We’ve done the homework. New All-time highs are NOT a characteristic of a downtrend. Go back and check for yourself. I was just listening to the great Brooklyn poet Shawn Carter who inspired the headline. It’s true. This is not a bear market, by definition. So should we be looking for stocks to sell or should we be looking for stocks to buy?
I’m still on the road and heading back tomorrow morning. I do an annual trip with my Dad where we try to catch a football game in a town we’ve never been to. I usually like to match that up with some business as well and this year is no different. Last Thursday I was invited to speak at the Northern Ohio Chapter of the CMT Association. We had a great crowd and I got drilled with smart questions. I really enjoyed that a lot!
Friday I met my father in Pittsburgh for the University of Miami @ Pitt football game which was a blast. Sunday we drove over to the Pro Football Hall of Fame in Canton, OH. What an impressive museum! And today we’re doing the Rock & Roll Hall of Fame followed by the Dolphins @ Steelers on Monday Night Football! Jammed packed weekend with Dad, to say the least.
Looking through some charts today, we continue to see breadth expanding, not just in the U.S. but more importantly globally as well. I see people writing and tweeting out that they see weakening breadth. I must either be blind or we’re looking at different data because we’re seeing breadth expansion across the board. I guess some people just see what they want to see.
Anyway, so what do we know about all-time highs? Well, my friend Michael Batnick posted some stats about it this morning:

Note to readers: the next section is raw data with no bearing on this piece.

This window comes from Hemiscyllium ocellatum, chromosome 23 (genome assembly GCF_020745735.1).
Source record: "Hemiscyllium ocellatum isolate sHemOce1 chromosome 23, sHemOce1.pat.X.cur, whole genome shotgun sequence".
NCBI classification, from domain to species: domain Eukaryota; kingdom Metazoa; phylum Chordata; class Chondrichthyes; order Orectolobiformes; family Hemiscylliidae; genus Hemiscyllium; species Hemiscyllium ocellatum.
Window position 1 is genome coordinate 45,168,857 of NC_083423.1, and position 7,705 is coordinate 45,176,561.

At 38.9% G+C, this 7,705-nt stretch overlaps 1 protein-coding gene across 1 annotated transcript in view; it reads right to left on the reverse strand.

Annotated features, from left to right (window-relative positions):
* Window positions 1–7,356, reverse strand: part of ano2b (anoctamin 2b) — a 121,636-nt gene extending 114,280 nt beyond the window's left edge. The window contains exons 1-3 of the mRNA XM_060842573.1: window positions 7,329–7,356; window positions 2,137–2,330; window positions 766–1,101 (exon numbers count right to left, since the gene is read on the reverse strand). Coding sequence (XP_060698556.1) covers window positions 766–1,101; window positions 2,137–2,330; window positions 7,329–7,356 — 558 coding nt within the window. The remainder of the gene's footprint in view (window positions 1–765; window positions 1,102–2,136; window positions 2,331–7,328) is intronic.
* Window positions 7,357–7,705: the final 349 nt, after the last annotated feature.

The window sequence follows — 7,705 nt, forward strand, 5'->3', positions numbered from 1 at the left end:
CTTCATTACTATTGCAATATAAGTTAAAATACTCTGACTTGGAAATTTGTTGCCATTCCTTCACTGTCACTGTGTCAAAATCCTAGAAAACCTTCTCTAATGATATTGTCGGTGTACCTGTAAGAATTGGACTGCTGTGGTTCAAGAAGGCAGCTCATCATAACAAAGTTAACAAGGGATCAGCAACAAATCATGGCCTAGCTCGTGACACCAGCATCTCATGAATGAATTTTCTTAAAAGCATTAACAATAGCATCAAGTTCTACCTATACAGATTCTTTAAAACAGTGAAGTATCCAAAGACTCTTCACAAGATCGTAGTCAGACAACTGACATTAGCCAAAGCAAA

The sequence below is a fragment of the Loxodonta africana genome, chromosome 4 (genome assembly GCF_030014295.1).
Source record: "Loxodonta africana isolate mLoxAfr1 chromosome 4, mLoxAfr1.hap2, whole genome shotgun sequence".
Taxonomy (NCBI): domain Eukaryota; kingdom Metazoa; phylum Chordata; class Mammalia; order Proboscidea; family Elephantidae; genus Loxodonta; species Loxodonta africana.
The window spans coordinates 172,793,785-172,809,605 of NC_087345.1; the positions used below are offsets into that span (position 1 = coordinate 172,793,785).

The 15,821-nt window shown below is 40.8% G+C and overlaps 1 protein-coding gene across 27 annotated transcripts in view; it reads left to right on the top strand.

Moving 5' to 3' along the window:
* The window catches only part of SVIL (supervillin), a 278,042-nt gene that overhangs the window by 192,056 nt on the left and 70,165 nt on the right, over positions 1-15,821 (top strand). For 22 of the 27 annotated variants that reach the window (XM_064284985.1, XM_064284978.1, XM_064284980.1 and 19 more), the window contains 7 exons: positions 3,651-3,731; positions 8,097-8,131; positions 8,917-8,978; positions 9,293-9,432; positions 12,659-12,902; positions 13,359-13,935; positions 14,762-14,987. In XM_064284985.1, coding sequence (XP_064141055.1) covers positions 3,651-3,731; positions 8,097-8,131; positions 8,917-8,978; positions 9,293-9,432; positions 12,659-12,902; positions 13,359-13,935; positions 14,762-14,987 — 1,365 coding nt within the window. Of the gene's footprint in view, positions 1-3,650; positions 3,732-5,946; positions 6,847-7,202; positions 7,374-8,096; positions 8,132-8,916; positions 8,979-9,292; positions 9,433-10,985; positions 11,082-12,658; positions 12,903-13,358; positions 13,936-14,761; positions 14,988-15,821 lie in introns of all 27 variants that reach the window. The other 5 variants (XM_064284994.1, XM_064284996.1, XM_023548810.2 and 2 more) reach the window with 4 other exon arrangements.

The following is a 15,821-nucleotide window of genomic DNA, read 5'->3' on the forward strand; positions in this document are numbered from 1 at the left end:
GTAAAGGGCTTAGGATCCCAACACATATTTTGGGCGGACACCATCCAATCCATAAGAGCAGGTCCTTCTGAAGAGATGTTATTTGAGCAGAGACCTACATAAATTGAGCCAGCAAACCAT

- This will be the 777th intra-day all-time high since 1982
- All-time highs have happened on just over 8% of all days
- The average 1-year return is 10.2%. The average 1-year return following an all-time high is 11.5%. This does not include dividends
You tell me. Does that sound bearish?
If you ask around, you’ll likely hear that it is. Our intern’s mom asked him this weekend if she should get out of the stock market because it’s now at all-time highs. That seems to be the sort of mentality that we’re seeing all over the place.
Jason Goepfert at Sentimentrader did a nice job of putting things in perspective today:
At the bottom of the market in 2002, 43% of “big money” investors in a Barron’s survey were bullish. At the bottom in 2008, 59% were bullish. At the bottom in 2016, 38%. Now? Only 27% are.”
Does that sound like euphoria? I think it’s the opposite.
I’m still in the camp that, not only are we NOT near the end of a bull market, but the higher probability is we’re just starting a new one.
People get angry when I tell them that. Again, probably not a sign of extreme optimism.
I’m not sure what people are so scared about or angry at these days. Breadth is expanding. More stocks and sectors are participating. We’re seeing more and more countries around the world making new highs.
As my pal Tony Dwyer likes to say, the offense is on the field so we should call offensive plays. In other words, we want to be looking for stocks to buy, not looking for stocks to sell.
I’ll be back at the office tomorrow with more!